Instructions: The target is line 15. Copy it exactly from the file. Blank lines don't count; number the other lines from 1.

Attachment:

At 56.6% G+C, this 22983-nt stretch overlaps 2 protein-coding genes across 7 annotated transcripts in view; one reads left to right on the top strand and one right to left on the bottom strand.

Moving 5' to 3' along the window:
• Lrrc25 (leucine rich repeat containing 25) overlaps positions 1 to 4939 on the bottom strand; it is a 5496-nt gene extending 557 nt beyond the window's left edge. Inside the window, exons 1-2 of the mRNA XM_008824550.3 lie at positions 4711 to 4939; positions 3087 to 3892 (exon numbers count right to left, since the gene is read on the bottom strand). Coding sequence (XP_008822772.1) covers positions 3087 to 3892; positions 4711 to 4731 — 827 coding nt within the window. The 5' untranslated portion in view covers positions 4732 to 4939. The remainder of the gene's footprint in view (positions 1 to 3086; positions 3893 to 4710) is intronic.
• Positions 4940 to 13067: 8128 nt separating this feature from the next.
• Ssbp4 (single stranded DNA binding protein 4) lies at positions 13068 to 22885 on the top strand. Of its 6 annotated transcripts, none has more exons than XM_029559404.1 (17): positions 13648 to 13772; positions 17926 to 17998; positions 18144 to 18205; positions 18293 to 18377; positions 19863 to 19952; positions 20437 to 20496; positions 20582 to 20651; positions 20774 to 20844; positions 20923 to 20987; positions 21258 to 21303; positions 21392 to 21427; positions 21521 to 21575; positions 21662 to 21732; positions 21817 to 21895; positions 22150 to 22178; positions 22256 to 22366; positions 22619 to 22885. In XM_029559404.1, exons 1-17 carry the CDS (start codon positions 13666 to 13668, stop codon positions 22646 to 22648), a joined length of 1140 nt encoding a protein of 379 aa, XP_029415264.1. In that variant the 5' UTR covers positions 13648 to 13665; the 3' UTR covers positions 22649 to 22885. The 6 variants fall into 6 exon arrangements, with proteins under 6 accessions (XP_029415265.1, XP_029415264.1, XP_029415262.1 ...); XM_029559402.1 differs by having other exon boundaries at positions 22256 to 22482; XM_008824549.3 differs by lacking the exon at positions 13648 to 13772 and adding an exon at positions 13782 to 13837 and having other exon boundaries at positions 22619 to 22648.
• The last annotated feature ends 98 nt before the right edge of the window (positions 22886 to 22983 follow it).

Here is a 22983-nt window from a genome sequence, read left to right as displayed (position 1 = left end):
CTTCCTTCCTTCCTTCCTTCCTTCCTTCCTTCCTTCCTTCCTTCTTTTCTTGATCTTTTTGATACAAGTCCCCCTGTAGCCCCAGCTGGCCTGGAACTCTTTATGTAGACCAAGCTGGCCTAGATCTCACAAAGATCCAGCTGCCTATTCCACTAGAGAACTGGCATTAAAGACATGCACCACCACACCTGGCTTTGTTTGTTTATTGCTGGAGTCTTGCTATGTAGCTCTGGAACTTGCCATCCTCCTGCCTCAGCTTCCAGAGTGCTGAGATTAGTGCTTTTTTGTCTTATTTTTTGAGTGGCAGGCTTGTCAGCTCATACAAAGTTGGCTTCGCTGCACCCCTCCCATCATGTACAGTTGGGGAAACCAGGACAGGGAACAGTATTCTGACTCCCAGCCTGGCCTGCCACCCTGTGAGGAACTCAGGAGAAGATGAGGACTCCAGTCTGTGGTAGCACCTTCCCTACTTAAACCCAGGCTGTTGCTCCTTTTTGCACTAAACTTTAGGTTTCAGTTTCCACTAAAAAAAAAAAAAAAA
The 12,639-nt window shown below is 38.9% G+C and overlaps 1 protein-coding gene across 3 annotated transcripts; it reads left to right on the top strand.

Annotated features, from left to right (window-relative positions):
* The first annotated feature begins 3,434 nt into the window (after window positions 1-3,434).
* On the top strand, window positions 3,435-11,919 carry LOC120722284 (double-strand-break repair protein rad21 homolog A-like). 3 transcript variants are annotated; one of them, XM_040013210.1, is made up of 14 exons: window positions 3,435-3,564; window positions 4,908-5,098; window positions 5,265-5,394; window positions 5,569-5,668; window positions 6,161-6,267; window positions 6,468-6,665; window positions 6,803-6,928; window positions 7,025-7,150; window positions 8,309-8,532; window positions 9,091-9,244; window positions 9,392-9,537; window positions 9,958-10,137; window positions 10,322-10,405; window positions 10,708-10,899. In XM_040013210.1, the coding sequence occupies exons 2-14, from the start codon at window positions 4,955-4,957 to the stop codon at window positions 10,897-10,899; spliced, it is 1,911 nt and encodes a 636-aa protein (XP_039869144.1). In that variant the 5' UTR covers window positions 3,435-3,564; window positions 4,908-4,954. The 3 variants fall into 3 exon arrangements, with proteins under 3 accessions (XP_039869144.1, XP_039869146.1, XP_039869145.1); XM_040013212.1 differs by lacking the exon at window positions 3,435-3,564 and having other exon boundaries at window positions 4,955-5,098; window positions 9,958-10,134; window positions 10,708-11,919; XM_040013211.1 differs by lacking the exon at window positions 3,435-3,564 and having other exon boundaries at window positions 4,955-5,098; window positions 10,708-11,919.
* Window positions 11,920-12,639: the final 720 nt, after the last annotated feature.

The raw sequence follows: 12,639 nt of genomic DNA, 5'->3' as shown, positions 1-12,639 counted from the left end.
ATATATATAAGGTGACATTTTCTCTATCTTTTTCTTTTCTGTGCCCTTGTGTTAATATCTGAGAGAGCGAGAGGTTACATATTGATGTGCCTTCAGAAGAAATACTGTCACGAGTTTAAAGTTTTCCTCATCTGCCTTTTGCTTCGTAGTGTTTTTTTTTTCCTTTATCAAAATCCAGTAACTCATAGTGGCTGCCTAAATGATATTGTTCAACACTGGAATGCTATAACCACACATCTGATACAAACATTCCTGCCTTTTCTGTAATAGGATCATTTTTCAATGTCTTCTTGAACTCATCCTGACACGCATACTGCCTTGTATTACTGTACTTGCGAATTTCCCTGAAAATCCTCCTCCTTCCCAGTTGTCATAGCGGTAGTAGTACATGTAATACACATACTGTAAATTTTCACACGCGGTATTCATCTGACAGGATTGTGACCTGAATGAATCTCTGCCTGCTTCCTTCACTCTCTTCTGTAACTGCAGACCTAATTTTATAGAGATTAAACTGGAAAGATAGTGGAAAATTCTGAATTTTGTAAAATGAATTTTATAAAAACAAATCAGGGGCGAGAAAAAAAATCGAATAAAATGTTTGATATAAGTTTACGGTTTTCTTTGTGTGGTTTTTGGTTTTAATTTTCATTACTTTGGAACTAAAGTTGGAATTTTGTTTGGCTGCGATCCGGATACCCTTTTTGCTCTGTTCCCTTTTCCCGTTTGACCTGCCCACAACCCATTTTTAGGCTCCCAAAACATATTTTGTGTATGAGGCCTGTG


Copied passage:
ATATATATAAGGTGACATTTTCTCTATCTTTTTCTTTTCTGTGCCCTTGTGTTAATATCTGAGAGAGCGAGAGGTTACATATTGATGTGCCTTCAGAAGAAATACTGTCACGAGTTTAAAGTTTTCCTCATCTGCCTTTTGCTTCGTAGTGTTTTTTTTTTCCTTTATCAAAATCCAGTAACTCATAGTGGCTGCCTAAATGATATTGTTCAACACTGGAATGCTATAACCACACATCTGATACAAACATTCCTGCCTTTTCTGTAATAGGATCATTTTTCAATGTCTTCTTGAACTCATCCTGACACGCATACTGCCTTGTATTACTGTACTTGCGAATTTCCCTGAAAATCCTCCTCCTTCCCAGTTGTCATAGCGGTAGTAGTACATGTAATACACATACTGTAAATTTTCACACGCGGTATTCATCTGACAGGATTGTGACCTGAATGAATCTCTGCCTGCTTCCTTCACTCTCTTCTGTAACTGCAGACCTAATTTTATAGAGATTAAACTGGAAAGATAGTGGAAAATTCTGAATTTTGTAAAATGAATTTTATAAAAACAAATCAGGGGCGAGAAAAAAAATCGAATAAAATGTTTGATATAAGTTTACGGTTTTCTTTGTGTGGTTTTTGGTTTTAATTTTCATTACTTTGGAACTAAAGTTGGAATTTTGTTTGGCTGCGATCCGGATACCCTTTTTGCTCTGTTCCCTTTTCCCGTTTGACCTGCCCACAACCCATTTTTAGGCTCCCAAAACATATTTTGTGTATGAGGCCTGTG